The Commissioner may be seeking this apology out of vindictiveness.
The content and structure of the Maloney Report gives some indication that the Commissioner may be demanding an apology to the House out of vindictiveness.
While the evidence does not definitively prove this hypothesis, I cannot concur unless and until the hypothesis has been proven to be in error. Such vindictiveness is a particular danger in an office which combines the investigatory / enforcement roles (which in our criminal and civil justice systems are functions left to the police) and the adjudicative function (normally carried out by the courts).
The existence of such an inherent internal conflict is obviously not the fault of the Commissioner himself, but of the way in which the Conflict of Interest Code is designed. But, as was revealed back in 2005 by the mess caused by a previous commissioner’s bungled investigation into our former colleague Deepak Obhrai, the potential for miscarriages of justice is much higher under this kind of hybrid process than under our tried-and-true civil and criminal judicial systems. The Commissioner’s Obhrai Report is linked HERE. Deepak Obhrai’s comments in the House of Commons, about the then-commissioner’s misuse of his powers is linked HERE. The report of the Committee on Procedure and House Affairs, finding that the Commissioner had violated the Code, and thereby had committed a contempt of the House, is linked HERE.
The parallels between that situation and this one are obviously not direct, and I am not accusing Commissioner Dion of having breached the Code, but I submit that the reasons for concern are not unrelated.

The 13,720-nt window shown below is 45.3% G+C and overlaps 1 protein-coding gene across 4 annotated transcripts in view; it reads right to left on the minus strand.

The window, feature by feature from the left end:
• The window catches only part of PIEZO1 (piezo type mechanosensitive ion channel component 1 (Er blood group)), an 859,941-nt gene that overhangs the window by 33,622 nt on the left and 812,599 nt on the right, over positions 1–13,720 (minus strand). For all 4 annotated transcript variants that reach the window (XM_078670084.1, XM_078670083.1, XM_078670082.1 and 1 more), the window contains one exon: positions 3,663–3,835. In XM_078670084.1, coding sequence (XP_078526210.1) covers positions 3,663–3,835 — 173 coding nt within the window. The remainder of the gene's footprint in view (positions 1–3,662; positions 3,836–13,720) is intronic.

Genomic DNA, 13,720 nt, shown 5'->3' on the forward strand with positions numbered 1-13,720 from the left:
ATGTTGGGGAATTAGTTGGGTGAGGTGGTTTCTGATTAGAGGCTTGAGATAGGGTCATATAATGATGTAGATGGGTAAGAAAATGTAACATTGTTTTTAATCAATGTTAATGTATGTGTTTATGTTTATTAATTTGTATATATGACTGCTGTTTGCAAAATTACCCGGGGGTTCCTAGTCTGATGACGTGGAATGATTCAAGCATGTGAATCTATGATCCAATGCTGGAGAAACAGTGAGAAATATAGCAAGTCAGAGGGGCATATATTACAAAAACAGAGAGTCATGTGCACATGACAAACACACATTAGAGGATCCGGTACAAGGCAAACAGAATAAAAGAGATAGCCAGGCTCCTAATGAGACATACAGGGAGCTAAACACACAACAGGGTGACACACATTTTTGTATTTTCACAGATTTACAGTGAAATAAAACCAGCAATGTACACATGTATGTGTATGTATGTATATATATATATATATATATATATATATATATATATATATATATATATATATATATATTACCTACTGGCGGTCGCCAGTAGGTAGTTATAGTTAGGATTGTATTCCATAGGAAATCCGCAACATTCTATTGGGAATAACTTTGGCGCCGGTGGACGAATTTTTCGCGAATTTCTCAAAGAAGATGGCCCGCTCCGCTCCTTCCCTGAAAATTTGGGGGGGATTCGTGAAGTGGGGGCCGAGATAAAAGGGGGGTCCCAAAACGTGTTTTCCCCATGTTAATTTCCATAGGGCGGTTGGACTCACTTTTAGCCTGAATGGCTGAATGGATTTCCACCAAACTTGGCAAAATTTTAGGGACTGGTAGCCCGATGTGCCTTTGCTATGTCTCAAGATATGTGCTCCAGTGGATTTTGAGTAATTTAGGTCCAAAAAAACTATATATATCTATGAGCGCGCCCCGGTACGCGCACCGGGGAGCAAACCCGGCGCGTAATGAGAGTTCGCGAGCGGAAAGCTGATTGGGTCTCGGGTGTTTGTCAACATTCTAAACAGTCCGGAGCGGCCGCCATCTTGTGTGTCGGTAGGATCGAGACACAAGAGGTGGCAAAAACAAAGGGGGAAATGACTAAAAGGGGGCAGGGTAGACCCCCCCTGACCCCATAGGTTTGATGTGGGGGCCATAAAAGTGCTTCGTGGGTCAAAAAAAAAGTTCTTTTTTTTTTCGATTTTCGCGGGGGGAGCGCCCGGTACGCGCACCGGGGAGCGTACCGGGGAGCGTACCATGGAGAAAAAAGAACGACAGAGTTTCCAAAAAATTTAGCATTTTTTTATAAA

The Commissioner’s report was issued on November 19, 2020, and is the culmination of an investigation that the Commissioner instigated several months earlier, into the failure of Liberal MP James Maloney to comply with his obligations under subsection 20(1)(i) of the Conflict of Interest Code for Members of the House of Commons. This subsection states that all MPs must submit a completed “disclosure statement” of their financial assets within sixty days of their election or reelection to the House of Commons. (The Code is linked HERE.)
In the Maloney Report, the Commissioner states, “My inquiry found that Mr. Maloney had failed to file a complete Disclosure Statement within a reasonable time after his extended deadline for doing so had passed.” [see Executive Summary] Citing his authority under subsection 28(6) of the Code to “recommend appropriate sanctions,” the Commissioner concludes his report [at para. 59] by stating,